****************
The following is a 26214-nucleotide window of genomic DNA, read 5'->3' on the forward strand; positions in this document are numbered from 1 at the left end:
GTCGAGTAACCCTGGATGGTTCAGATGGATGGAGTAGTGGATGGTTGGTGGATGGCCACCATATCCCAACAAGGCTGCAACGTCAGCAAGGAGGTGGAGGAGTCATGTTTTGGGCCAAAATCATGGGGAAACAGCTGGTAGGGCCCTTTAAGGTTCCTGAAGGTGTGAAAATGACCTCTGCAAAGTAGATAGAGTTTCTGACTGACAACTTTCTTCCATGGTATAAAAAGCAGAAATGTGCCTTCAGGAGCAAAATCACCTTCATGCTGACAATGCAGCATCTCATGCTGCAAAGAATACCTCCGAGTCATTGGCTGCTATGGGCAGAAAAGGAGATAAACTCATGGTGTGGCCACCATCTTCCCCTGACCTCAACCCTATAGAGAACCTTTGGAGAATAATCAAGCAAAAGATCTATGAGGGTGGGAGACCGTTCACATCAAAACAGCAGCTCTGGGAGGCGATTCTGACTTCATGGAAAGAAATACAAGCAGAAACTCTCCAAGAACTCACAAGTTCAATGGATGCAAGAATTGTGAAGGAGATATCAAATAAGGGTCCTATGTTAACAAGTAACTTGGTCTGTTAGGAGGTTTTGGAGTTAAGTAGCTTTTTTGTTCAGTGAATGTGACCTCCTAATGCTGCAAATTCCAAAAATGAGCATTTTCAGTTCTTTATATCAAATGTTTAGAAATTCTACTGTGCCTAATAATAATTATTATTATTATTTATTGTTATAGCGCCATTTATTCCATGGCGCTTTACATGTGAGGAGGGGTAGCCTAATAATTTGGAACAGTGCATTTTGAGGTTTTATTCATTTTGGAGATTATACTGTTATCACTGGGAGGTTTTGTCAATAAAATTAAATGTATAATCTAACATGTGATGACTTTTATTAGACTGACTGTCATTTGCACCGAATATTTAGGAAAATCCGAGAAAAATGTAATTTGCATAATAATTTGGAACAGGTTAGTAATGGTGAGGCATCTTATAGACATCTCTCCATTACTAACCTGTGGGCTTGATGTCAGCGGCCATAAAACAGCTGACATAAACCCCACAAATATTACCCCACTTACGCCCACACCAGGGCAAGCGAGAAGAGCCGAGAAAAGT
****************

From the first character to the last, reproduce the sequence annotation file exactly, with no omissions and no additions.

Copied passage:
The following is a 26214-nucleotide window of genomic DNA, read 5'->3' on the forward strand; positions in this document are numbered from 1 at the left end:
GTCGAGTAACCCTGGATGGTTCAGATGGATGGAGTAGTGGATGGTTGGTGGATGGCCACCATATCCCAACAAGGCTGCAACGTCAGCAAGGAGGTGGAGGAGTCATGTTTTGGGCCAAAATCATGGGGAAACAGCTGGTAGGGCCCTTTAAGGTTCCTGAAGGTGTGAAAATGACCTCTGCAAAGTAGATAGAGTTTCTGACTGACAACTTTCTTCCATGGTATAAAAAGCAGAAATGTGCCTTCAGGAGCAAAATCACCTTCATGCTGACAATGCAGCATCTCATGCTGCAAAGAATACCTCCGAGTCATTGGCTGCTATGGGCAGAAAAGGAGATAAACTCATGGTGTGGCCACCATCTTCCCCTGACCTCAACCCTATAGAGAACCTTTGGAGAATAATCAAGCAAAAGATCTATGAGGGTGGGAGACCGTTCACATCAAAACAGCAGCTCTGGGAGGCGATTCTGACTTCATGGAAAGAAATACAAGCAGAAACTCTCCAAGAACTCACAAGTTCAATGGATGCAAGAATTGTGAAGGAGATATCAAATAAGGGTCCTATGTTAACAAGTAACTTGGTCTGTTAGGAGGTTTTGGAGTTAAGTAGCTTTTTTGTTCAGTGAATGTGACCTCCTAATGCTGCAAATTCCAAAAATGAGCATTTTCAGTTCTTTATATCAAATGTTTAGAAATTCTACTGTGCCTAATAATAATTATTATTATTATTTATTGTTATAGCGCCATTTATTCCATGGCGCTTTACATGTGAGGAGGGGTAGCCTAATAATTTGGAACAGTGCATTTTGAGGTTTTATTCATTTTGGAGATTATACTGTTATCACTGGGAGGTTTTGTCAATAAAATTAAATGTATAATCTAACATGTGATGACTTTTATTAGACTGACTGTCATTTGCACCGAATATTTAGGAAAATCCGAGAAAAATGTAATTTGCATAATAATTTGGAACAGGTTAGTAATGGTGAGGCATCTTATAGACATCTCTCCATTACTAACCTGTGGGCTTGATGTCAGCGGCCATAAAACAGCTGACATAAACCCCACAAATATTACCCCACTTACGCCCACACCAGGGCAAGCGAGAAGAGCCGAGAAAAGT